What Happens When A Bank Fails? | Bankrate (2024)

Key takeaways

  • When a bank fails, the FDIC or a state regulatory agency takes over and either sells or dissolves the bank.
  • Most banks in the US are insured by the FDIC, which provides coverage up to $250,000 per depositor, per FDIC bank, per ownership category.
  • In the event of a bank failure, insured deposits are guaranteed to be returned within two business days by the FDIC.

Bank failure is one of the biggest fears of many savers when they believe a recession is on the way. Banks generally fail when they become insolvent, which means they don’t have enough funds to cover total customer deposits and whatever money they owe to others.

In 2023, three regional banks failed due to runs on deposits. Silicon Valley Bank (SVB) and Signature Bank both failed in March 2023, and First Republic Bank collapsed in May 2023.

Since then, there have been two smaller bank failures: Heartland Tri-State Bank, headquartered in Kansas, and Citizens Bank, headquartered in Iowa (not to be confused with the larger, regional Citizens Bank). Both banks were successfully acquired.

When SVB and Signature Bank failed, the Federal Deposit Insurance Corp. (FDIC) made the unprecedented move of covering insured and uninsured deposits. Typically, though, customers of federally insured banks that fail are able to recover their funds up to the insured limit. Here we’ll take a closer look at what happens when a bank fails.

What happens in a bank failure

The FDIC is the independent regulatory agency of the federal government that oversees banking in the United States. Deposit accounts offered by banks that are members of the FDIC receive FDIC insurance coverage.

The standard FDIC deposit insurance coverage limit is $250,000 per depositor, per FDIC bank, per ownership category. This means each depositor is insured to at least $250,000 at an FDIC-insured bank.

Failed banks are listed as such when the FDIC or a state regulatory agency closes a bank. Once this happens, the assets of the bank are received by the agency — often the FDIC — and the debts resolved.

Usually, though, the FDIC doesn’t actually want to keep and manage the bank, according to Kirk Meyer, a Registered Financial Consultant and former bank examiner with the FDIC.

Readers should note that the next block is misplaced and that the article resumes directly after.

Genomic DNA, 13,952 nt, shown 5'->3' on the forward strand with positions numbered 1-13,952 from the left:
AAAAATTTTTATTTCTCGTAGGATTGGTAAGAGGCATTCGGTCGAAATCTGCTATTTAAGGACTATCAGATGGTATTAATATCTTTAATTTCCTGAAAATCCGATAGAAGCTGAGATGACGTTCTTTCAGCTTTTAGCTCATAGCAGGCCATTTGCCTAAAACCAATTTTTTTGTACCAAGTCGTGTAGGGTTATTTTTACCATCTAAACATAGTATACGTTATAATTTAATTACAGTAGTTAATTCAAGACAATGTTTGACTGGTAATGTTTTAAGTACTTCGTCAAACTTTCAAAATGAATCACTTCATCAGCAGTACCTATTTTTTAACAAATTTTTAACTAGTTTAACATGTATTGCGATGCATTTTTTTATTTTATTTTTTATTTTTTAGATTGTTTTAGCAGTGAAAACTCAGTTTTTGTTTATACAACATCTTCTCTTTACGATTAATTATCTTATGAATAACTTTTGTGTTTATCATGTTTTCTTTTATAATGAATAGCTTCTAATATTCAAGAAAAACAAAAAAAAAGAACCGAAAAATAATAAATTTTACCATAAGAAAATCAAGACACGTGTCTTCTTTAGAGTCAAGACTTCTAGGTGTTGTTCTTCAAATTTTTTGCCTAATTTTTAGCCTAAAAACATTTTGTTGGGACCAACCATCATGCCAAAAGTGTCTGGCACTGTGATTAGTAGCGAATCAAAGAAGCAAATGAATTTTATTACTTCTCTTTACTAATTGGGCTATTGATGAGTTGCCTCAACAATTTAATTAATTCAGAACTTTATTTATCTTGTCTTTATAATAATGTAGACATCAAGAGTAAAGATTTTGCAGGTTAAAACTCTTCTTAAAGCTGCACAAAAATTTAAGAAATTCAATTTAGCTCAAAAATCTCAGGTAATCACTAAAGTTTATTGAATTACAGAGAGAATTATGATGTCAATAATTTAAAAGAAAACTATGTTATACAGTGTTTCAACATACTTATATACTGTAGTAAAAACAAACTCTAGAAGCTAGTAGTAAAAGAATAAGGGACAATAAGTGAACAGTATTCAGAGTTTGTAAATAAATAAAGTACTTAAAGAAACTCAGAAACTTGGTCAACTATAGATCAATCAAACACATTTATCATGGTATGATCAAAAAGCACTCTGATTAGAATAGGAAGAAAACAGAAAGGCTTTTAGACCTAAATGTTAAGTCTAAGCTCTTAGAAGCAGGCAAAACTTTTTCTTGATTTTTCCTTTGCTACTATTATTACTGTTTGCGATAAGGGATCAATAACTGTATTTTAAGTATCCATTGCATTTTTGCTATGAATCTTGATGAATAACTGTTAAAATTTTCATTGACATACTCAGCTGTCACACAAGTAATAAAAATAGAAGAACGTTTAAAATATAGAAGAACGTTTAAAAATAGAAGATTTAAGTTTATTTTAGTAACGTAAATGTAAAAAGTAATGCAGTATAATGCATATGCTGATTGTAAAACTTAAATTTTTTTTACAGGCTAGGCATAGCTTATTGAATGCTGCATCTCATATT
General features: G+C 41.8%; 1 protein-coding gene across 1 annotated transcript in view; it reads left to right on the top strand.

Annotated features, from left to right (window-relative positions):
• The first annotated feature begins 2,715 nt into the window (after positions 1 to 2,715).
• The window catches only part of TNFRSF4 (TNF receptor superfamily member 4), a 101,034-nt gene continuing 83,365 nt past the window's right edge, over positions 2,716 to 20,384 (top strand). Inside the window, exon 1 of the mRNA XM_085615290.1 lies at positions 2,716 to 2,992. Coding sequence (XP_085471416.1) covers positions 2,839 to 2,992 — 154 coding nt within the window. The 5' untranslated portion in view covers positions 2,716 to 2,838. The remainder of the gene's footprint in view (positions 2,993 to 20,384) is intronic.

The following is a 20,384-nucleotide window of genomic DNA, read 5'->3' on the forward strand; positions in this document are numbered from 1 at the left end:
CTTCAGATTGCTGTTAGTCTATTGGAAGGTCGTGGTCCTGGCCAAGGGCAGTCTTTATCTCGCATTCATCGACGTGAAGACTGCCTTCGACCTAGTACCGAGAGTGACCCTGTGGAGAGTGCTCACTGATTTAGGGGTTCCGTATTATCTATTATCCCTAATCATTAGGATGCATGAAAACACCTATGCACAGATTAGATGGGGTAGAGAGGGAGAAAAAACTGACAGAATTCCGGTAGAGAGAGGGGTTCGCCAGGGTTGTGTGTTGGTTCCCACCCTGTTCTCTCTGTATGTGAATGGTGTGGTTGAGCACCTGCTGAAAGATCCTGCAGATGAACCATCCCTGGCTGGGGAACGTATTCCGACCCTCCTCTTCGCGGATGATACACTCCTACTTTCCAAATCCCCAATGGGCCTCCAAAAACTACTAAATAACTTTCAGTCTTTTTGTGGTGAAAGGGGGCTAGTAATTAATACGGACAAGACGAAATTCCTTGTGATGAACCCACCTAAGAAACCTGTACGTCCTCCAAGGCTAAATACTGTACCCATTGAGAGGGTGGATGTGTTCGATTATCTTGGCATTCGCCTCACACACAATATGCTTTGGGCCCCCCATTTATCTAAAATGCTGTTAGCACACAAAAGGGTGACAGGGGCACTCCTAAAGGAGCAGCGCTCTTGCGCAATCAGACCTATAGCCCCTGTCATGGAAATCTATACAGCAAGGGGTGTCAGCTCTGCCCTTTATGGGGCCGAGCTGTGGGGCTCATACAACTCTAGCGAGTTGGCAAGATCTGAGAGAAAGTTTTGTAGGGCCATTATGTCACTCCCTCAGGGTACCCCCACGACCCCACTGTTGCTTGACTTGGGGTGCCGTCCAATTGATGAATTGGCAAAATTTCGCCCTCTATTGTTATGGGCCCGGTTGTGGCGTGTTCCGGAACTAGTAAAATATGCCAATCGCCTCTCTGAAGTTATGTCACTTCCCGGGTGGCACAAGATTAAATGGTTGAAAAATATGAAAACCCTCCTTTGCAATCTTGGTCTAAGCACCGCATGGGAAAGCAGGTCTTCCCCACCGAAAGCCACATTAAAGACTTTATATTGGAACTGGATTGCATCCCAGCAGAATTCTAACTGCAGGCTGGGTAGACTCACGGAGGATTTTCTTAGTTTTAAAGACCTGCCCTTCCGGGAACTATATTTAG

“When an institution fails, it will generally be announced on a Friday evening, when the regulators take over the institution and work to either sell it or dissolve it,” Meyer says. “If sold, the buying institution will be announced and a process for the transition will be developed.”

On the other hand, if the bank is dissolved, the FDIC becomes responsible for liquidating the institution. The FDIC will settle debts and claims for deposits that exceed the insurance limit.

What happens to your money when a bank closes down

What happens when your bank fails generally depends on whether the money is insured or not. There’s a good chance your bank is insured by the FDIC, according to Jim Pendergast, senior vice president at altLINE by The Southern Bank.

“In theory, your money is safe,” Pendergast says. “But that’s a bit like saying your house is safe during an inferno if you have fire coverage. It’s not a stress-free process to go through.”

The main cause for worry during a bank failure would be if the total of your deposits exceeds the FDIC coverage limit. If the amount of your deposits is greater than what’s covered, any additional amount isn’t insured. Here’s what happens in each case:

  • Insured: If your deposits at the institution are under the FDIC insurance coverage limit, you can expect full reimbursem*nt with money paid from regulatory funding.
  • Not insured: For amounts above the coverage limit, things are a little dicier, according to Meyer. If bank ownership is transferred to a healthier bank, there’s a good chance that nothing will be lost. However, if it isn’t, you might have to file a claim for the excess funds. You’ll only receive reimbursem*nt if there is money left over after the assets are sold.

The bottom line is if your money is kept with an FDIC-insured bank, you’ll at least be guaranteed up to $250,000. So, even if you have more at the bank, you’ll at least get reimbursed up to that limit. Then, you can see about getting the remainder later on.

The FDIC states that it aims to return your insurance money within two business days of the bank failing.